A carmel-y camel-y beige has become my new go-to neutral, but my only beige cardigan (thrifted) had sleeves that hung down like ape arms.
I finally decided to be brave and hack into the world of sleeves.
I have to thank Carly Cais of Chic Steals for her tutorial on how to fit sleeves. I would have never figured out the whole right side out/inside out stuff without her.
First measure from the end of your sleeve to where you want your new length to be. My sleeves were more than three inches too long.
Remove the sleeves and measure down that same distance on the other end of the sleeve and mark. Do this on the outside of the sleeve. (Note: That's your sew line, not your cut line. Leave yourself a seam allowance if you need to cut off excess fabric.)
Since your new shorter sleeve will be a little bit narrower at the arm hole than your old sleeve, you'll need to take in the sides of the sweater a bit. To do this, I try it on inside out and pin fit.
Sew up the sides. Then leaving the body of the sweater inside out, slide in your sleeve right side out.
Match up the bottom seam of your sleeve with the side seam of the sweater and pin. Then sew on the sleeves.
Stay warm and try not to pack on too many pounds this winter now that your sweater is fitted.
Tulip's glitter paint is perfect for the rash of DIY shoe glittering that has swept blog land. Forget the glitter bond and the Mod Podge and the little pot of loose glitter that ends up on the husband and on the dog and all over the house. The glitter is now in the adhesive.
Note that this is glitter in a clear medium. Your surface color will show through, so to avoid many coats of glitter, choose a surface that matches your glitter.
Using two pots of glitter paint, I refurbished two thrift store clutches with ease.
They were inspired by J. Crew's Glitter Purse and Glitter Clutch, below, which each sold for $50 and are now sold out. Which, needless to say, makes a $6 pot of glitter paint sound like a bargain.
Below are both of the clutches before. Both had a few marks on them. But they alse had a nice shape and pretty hardware.
The DIY is a breeze. Just tape off your hardware and paint. The pink satin one took about four coats to completely cover in silver. The marks still showed through slightly on the white one after several coats, so I dabbed on a little white acrylic paint, which then showed through. I kept dabbing on layers of glitter until the white softened up a little.
The patent leather surface did leave slight brush marks, which can be soften by stippling on a few coats of paint.
There was zero flaking off of glitter. The paint can be scratched off the patent leather, so I would not go swinging it into barbed wire fences or anything.
Here's the fun part. I'm giving away both clutches. If you prefer one over the other, say so in your comment. (Disclaimer: A few marks show through just slightly on the white one. On ther other hand, it has the vintage hardware.)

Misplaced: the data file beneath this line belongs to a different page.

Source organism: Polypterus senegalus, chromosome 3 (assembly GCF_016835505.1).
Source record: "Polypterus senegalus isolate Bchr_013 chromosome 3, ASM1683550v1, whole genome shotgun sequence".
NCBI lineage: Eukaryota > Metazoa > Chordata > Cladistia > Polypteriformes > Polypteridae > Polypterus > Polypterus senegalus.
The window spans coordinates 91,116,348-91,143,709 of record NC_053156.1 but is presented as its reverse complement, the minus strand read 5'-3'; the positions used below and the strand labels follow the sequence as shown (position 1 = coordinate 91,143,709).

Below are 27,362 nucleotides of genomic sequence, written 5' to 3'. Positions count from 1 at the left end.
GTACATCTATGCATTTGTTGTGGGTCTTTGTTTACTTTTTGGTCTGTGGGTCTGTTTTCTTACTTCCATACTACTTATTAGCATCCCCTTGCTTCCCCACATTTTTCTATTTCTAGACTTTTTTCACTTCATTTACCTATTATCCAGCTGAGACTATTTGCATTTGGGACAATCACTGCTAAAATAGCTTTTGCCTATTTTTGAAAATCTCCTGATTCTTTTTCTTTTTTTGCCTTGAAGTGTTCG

Just be a follower and leave a comment below.
Tulip provided me the paints and compensated me for trying the products. All opinions and the clutches are my own.
I picked out the gold shimmer paint and used an extra large men's tank top I picked up at a thrift store.
I used masking tape to tape off the stripes. (Elizabeth at My Growing Home did a similar project with a shirt. I got the tape tips from her.)
Tape the back side as well and make sure the tape meets up evenly. Put some cardboard inside the shirt to keep paint from leaking through and paint both sides of the shirt. (Allow about a half hour for the first side to dry.)
Pull off the tape and you'll have nice stripes.
Turn the shirt inside out and sew up the bottom. I sewed high enough to hide the tank top logo.
Also, I sewed opposite the normal tank top seams. To do this, line up the two side seams across from each other and then pin along the bottom of the shirt. This seems counter intuitive but the bag lays better on your sholder when sewn this way.
You can be done right now if you want. Or for extra credit, you can flatten off the corners to give it a bit of a flat bag bottom shape.
Pros: The paint is way way easier to use than sprinkling loose glitter or mixing it with Mod Podge. Be aware that the glitter is in a clear medium, so your fabric color will show through, especially with only one coat of paint.
Cons: The paint is $6 a pot, and I had only enough paint for one coat on my tote. Two coats would have looked better but I would never invest $12 in a t-shirt tote. I would reserve this product for high impact glitter accessories like small purses and shoes.
As far as the tote goes, I like that it's light weight and can be folded up inside a purse and brought out only when needed. (And in a pinch it can double as a scarf.)
On the other hand, it ended up being HUGE. I can't imagine what I'd fill it with other than pumpkins.
Seriously thinking about turning it into a scarf.
Tulip provided me the paints and compensated me for trying the products. All opinions are my own.
I used to think glitter was the must useless invention next to rayon. In addition to its ability to render something otherwise practical into something hardly ever worn, it gets everywhere. (You will not catch this girl throwing a fistful of glitter in the air without a Hoover nearby.)
Tomorrow I will be reviewing a product that could revolutionize the DIY glitter industry.
In the meantime, here's some DIY inspiration.
Images: Ari Skyes; Mackie Baby; Unknown; My Cutiest; Love Maegan; Burberry via Cup of Te; Blink Pink; Made by Girl; Pair and a Spare.